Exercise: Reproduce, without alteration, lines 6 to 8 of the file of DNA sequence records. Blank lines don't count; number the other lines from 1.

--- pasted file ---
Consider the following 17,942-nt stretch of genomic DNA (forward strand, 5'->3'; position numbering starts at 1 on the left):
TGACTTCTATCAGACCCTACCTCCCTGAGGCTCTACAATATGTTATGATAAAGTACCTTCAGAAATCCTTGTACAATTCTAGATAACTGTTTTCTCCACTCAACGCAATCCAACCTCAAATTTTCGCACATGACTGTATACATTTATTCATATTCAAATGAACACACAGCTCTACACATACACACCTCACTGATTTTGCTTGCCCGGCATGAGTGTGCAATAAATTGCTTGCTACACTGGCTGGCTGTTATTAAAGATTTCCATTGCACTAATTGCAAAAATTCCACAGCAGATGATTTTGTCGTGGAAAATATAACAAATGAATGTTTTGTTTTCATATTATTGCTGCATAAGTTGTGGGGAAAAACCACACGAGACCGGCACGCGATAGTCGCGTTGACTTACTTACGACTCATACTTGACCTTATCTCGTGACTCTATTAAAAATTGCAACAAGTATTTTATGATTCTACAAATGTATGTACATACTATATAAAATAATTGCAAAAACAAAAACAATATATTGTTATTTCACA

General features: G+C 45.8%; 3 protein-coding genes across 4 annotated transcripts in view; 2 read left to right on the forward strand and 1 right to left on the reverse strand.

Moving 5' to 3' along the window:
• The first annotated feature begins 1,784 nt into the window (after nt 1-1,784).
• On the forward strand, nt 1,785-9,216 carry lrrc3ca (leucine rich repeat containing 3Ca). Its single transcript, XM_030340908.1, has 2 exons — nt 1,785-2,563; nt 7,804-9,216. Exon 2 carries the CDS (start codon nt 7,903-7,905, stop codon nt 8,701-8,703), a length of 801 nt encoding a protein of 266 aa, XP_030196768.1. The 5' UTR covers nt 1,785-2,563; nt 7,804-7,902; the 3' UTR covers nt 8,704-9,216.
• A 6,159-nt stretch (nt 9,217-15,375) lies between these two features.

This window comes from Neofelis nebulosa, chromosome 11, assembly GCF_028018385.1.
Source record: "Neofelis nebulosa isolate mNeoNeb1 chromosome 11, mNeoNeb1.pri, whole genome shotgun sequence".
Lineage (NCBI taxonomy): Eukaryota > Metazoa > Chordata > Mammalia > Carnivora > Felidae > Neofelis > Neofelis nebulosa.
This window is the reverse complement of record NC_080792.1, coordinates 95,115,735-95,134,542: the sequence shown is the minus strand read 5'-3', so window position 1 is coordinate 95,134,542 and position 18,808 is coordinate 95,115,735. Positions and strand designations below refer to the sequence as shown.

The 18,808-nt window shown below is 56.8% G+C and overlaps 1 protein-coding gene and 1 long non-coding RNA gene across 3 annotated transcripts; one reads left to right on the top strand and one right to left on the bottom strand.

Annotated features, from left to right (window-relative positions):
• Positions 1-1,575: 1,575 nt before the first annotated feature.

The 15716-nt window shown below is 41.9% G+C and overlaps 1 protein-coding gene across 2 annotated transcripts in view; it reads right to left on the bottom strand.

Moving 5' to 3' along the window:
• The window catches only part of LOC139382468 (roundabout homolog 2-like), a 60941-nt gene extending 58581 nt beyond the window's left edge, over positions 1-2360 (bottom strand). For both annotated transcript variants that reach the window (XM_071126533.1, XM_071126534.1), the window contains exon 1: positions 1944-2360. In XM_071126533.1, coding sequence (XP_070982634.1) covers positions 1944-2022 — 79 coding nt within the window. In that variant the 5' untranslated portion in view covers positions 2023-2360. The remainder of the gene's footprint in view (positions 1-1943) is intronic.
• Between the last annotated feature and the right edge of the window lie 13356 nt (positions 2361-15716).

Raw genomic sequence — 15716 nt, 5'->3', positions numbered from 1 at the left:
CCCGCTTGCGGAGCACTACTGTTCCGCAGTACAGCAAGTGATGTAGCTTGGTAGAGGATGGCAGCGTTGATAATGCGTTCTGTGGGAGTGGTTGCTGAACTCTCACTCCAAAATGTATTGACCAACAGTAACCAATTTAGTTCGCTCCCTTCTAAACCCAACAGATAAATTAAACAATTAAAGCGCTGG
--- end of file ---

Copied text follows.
• On the forward strand, nt 1,785-9,216 carry lrrc3ca (leucine rich repeat containing 3Ca). Its single transcript, XM_030340908.1, has 2 exons — nt 1,785-2,563; nt 7,804-9,216. Exon 2 carries the CDS (start codon nt 7,903-7,905, stop codon nt 8,701-8,703), a length of 801 nt encoding a protein of 266 aa, XP_030196768.1. The 5' UTR covers nt 1,785-2,563; nt 7,804-7,902; the 3' UTR covers nt 8,704-9,216.
• A 6,159-nt stretch (nt 9,217-15,375) lies between these two features.

This window comes from Neofelis nebulosa, chromosome 11, assembly GCF_028018385.1.